Portfolios: Not just for Artists and Designers
This is a guest blog post written by Jamie Green, our Fall 2016 intern.
If you are a business or public relations major, a portfolio is extremely important to your professional career. I know some of you may be thinking, "What exactly is a portfolio?” A portfolio can be seen as a compilation of all your work throughout college courses or internship and job work. Below is the breakdown of how your portfolio should be set-up.
- Cover Letter & Resume
- When an employer opens your portfolio, the first two documents they want to see is your resume and cover letter. These two documents remind them of why you applied for this job in the first place and allows for great talking points throughout the interview.
- Campaign/ Business Plan Documents
- In any major, once you get to senior level courses, you may have been asked to design a campaign for a fake client or to create a business plan for a fake client. Any work that you contributed to these projects is EXTREMELY important to an employer because they want to make sure that you can work on company projects in a timely and professional manner.
- No matter what your major is, writing is extremely important within a company. Employers need to understand your writing style and if you can write efficiently for their company.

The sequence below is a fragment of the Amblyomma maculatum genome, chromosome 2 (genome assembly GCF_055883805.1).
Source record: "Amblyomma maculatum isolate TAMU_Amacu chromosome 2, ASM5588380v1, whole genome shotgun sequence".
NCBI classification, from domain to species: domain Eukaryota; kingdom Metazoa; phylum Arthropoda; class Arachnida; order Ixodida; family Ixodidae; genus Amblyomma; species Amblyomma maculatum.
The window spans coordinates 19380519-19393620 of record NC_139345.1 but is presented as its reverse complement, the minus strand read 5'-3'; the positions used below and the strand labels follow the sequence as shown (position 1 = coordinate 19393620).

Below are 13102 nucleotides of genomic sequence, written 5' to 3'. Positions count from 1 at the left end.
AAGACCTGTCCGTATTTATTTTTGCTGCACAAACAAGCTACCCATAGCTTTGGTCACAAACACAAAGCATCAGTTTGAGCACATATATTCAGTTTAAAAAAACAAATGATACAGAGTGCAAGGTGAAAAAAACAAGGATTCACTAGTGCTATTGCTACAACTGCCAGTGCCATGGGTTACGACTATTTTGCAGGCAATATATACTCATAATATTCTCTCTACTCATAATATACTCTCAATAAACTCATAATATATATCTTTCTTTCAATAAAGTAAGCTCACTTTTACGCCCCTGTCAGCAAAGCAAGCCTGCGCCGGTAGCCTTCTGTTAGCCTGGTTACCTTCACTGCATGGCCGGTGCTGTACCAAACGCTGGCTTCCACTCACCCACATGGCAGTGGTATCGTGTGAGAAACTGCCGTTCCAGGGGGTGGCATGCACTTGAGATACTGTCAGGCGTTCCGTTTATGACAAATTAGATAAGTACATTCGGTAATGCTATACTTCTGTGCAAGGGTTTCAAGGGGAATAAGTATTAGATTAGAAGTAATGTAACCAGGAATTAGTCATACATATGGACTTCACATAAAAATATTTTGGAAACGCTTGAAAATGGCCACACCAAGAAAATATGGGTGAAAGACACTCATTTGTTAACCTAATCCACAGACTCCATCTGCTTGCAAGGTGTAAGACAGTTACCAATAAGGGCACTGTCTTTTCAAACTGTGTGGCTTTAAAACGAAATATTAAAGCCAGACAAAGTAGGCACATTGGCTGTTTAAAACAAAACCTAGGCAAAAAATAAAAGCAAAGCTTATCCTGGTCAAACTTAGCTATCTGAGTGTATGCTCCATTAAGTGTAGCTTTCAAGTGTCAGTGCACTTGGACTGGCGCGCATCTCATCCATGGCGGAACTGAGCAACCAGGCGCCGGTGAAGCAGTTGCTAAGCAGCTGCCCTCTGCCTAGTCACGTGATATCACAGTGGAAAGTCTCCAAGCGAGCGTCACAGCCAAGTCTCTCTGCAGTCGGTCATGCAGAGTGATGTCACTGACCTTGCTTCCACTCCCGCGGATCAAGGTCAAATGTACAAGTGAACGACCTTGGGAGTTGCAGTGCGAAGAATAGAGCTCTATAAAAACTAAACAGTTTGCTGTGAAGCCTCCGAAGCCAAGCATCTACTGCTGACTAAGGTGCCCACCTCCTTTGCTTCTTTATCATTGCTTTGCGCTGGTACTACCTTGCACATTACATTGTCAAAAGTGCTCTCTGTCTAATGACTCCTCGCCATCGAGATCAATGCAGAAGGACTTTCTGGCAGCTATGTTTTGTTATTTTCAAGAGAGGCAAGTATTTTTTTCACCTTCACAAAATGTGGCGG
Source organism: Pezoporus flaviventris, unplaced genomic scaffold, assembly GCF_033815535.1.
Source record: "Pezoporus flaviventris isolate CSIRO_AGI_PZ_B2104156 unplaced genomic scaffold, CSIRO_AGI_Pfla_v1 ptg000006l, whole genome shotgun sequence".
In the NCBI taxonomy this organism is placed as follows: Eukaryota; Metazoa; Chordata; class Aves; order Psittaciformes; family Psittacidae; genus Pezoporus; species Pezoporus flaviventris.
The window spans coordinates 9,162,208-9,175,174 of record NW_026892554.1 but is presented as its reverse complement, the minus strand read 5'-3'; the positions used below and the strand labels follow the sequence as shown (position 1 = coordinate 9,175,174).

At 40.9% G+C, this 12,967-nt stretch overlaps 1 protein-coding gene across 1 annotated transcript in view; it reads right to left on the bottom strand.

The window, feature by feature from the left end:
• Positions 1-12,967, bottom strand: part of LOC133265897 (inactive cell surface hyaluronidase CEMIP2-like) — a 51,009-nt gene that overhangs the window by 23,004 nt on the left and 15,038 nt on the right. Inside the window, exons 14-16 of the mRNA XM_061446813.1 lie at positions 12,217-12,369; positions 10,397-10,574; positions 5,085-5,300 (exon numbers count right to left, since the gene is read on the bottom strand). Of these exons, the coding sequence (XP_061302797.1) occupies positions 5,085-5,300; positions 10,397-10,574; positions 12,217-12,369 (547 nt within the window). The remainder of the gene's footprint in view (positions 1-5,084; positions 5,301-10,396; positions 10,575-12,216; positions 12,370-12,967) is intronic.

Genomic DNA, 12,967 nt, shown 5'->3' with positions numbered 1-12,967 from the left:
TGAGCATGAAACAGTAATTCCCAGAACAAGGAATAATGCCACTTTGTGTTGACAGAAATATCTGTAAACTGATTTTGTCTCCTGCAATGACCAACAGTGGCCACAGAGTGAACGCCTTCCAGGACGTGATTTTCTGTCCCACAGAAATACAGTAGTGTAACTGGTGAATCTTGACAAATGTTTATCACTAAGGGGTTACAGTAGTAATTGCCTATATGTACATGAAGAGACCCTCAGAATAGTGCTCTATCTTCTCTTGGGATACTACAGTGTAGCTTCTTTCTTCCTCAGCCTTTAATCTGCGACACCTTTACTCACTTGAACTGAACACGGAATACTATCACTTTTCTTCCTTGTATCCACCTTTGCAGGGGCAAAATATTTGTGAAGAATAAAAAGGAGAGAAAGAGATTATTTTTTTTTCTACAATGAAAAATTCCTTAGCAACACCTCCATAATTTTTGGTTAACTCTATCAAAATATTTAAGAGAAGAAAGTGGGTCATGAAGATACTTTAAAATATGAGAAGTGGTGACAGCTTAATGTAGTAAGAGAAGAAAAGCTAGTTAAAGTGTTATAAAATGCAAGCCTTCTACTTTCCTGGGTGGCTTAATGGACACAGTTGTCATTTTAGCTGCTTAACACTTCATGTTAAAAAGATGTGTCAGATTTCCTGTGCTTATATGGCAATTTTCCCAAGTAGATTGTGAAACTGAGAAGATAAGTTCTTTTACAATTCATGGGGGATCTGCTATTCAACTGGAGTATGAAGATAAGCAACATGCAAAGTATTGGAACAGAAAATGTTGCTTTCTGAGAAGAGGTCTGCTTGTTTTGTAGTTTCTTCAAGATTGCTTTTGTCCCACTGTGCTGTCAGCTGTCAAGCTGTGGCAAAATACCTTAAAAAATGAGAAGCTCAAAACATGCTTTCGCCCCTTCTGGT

- Published Work
- If any of your work has been published PUT IT IN YOUR PORTFOLIO! Employers really love to see that you have real-world experience in your field and publishing your work.
* The following may or may not apply to your specific portfolio
- Social Media
- If your discipline has anything to do with social media, showcase that in your portfolio. If you composed tweets for your internships or ran their Facebook page, screenshot those pages and arrange them properly in your portfolio to look neat and professional. Social media is a growing sector for any business and every company needs a social media specialist.
- Lastly, although you may not be a design major, if you have done any type of Photoshop work, it's important to highlight that work. Companies may have a graphic designer, but someone may always need a helping hand with graphics and a few design essentials for presentations.
Your portfolio should always be professionally bound and NOT in a 3-ring binder. Some examples of a professional portfolio would be a screw post binder that allows you to screw your work together. For examples, head over to etsy.com and check it out!
Still unsure about your portfolio should look like? Ask a trusted professor or an internship coordinator.